Fructose Intolerance

Background and History: 

This is a rare disorder of intolerance to fruits and sugars containing fructose and sucrose.

Clinical Correlations: 

Fructose intolerance is usually manifest early in life when infants are weaned and introduced to diets containing certain sugars found in fruits.  They may have severe abdominal pain and vomiting and a few develop seizures and become unresponsive due to low blood sugar.  Failure to grow normally is common with physical retardation.  Chronic exposure to these sugars leads to liver and kidney damage.  Most affected individuals develop a protective aversion to fruits and sweet drinks.

Several patients have been noted to have significant cataracts in the first decade of life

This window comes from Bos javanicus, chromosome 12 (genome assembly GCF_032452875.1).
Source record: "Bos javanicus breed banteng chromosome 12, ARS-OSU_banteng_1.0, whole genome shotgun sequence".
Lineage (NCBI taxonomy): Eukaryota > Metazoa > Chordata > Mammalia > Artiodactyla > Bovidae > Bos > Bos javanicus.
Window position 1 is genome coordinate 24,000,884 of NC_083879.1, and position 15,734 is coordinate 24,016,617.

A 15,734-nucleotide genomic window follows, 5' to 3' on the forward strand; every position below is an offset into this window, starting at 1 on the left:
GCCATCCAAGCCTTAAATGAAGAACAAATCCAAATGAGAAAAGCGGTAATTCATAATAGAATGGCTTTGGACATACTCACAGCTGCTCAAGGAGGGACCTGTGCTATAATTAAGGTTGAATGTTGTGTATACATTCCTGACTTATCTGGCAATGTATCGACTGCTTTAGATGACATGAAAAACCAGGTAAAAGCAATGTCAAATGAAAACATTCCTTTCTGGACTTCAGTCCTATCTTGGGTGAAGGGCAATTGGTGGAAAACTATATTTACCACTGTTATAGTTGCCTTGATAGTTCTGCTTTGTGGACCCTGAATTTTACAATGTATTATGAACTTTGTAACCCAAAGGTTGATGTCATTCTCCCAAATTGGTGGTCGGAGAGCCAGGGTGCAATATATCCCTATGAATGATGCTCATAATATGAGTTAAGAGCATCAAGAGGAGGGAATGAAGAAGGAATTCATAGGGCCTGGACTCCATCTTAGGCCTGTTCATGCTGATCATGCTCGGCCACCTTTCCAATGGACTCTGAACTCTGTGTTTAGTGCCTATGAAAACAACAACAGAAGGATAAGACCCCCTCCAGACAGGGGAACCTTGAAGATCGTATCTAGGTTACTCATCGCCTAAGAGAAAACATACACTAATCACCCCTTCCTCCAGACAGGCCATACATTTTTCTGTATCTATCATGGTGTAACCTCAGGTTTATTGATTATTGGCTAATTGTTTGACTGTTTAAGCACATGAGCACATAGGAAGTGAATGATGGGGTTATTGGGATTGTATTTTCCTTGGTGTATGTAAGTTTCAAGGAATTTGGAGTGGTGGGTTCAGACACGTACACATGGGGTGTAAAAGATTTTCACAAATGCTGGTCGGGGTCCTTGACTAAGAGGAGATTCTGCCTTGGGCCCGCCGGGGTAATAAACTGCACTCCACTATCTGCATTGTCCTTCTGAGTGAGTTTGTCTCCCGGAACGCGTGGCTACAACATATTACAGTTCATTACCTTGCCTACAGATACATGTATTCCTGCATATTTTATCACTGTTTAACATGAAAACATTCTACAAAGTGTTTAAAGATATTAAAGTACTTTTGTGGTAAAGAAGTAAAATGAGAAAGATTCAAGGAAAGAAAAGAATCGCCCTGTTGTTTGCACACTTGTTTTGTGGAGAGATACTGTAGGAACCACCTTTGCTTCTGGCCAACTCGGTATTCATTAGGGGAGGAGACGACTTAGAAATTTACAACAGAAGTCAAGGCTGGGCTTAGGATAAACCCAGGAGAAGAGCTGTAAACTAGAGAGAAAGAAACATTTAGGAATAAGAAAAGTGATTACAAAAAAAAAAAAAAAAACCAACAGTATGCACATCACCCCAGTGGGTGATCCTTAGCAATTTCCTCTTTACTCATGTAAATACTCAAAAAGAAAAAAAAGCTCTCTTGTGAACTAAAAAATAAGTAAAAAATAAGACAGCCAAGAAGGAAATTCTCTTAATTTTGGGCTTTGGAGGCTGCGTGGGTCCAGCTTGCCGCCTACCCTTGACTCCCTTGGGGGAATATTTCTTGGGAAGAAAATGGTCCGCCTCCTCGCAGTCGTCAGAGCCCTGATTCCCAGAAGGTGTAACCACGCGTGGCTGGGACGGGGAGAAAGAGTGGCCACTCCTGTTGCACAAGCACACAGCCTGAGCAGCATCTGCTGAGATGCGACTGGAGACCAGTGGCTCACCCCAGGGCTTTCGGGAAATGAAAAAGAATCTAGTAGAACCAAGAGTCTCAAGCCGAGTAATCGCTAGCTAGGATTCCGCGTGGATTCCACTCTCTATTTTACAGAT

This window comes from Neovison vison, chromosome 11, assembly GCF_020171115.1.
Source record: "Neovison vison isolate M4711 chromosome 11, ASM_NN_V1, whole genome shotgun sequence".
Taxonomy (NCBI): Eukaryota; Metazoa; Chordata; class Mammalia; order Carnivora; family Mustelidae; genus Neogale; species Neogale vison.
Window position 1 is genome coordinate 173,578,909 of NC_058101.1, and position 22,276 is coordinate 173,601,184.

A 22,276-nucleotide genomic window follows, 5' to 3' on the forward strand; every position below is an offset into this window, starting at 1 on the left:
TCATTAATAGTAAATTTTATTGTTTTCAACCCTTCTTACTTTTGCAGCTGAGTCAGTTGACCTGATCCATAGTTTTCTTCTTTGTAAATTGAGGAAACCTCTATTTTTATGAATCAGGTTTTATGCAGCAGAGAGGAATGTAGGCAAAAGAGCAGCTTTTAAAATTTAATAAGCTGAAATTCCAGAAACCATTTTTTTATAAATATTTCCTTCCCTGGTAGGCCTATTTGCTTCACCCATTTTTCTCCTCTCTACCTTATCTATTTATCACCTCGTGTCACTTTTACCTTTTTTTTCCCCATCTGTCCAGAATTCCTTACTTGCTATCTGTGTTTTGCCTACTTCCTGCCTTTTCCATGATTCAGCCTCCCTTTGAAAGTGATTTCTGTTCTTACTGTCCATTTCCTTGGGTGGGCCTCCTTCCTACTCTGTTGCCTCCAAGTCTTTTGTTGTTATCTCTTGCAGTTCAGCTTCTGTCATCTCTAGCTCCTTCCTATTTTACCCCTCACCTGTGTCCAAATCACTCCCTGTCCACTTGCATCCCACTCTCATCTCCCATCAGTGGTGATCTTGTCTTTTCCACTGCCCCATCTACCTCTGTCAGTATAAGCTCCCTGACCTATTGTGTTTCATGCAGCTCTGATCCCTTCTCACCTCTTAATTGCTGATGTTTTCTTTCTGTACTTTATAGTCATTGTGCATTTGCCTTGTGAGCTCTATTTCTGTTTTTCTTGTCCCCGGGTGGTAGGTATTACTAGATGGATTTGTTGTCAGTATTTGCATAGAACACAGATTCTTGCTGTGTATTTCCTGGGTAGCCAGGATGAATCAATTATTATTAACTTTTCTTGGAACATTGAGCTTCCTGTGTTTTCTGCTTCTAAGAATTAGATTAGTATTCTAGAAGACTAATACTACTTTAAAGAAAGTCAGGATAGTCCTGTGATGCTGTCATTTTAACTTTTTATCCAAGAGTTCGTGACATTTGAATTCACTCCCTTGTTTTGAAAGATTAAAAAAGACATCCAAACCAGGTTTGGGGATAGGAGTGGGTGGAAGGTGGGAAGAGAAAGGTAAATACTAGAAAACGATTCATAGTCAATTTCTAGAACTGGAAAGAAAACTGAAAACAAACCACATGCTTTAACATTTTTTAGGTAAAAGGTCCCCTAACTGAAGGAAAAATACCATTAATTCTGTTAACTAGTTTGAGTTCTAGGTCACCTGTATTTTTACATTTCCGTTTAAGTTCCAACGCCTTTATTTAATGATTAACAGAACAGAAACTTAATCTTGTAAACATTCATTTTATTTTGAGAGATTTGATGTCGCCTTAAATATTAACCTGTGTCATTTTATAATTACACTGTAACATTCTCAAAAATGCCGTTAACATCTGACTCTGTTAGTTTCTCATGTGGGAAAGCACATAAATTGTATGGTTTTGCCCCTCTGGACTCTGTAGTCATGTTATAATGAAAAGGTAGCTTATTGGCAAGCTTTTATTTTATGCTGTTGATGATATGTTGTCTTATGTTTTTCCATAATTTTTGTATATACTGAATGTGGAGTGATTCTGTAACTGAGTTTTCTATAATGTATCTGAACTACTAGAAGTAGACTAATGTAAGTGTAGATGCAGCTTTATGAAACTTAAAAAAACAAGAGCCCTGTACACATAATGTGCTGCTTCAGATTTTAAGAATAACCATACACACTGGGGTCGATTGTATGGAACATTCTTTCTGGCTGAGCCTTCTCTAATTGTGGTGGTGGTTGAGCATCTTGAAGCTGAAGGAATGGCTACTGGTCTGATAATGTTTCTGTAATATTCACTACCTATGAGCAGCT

This is an autosomal recessive disorder requiring a mutation inherited from both parents.  With few exceptions, both parents are clinically normal but each of their children has a 25% risk of inheriting the complete disease.

Diagnosis and Prognosis: 

Much of the organ damage can be prevented by adopting a fructose-free diet.  Strict adherence to such a diet is required for normal growth to occur.  Chronic exposure to fructose in the diet, however, leads to irreversible damage to the liver and kidneys with the risk of early death, sometimes in infancy.  Diagnosis is often challenging and requires a team approach that includes pediatricians, gastroenterologists, and metabolic experts.

Additional Information
Autosomal recessive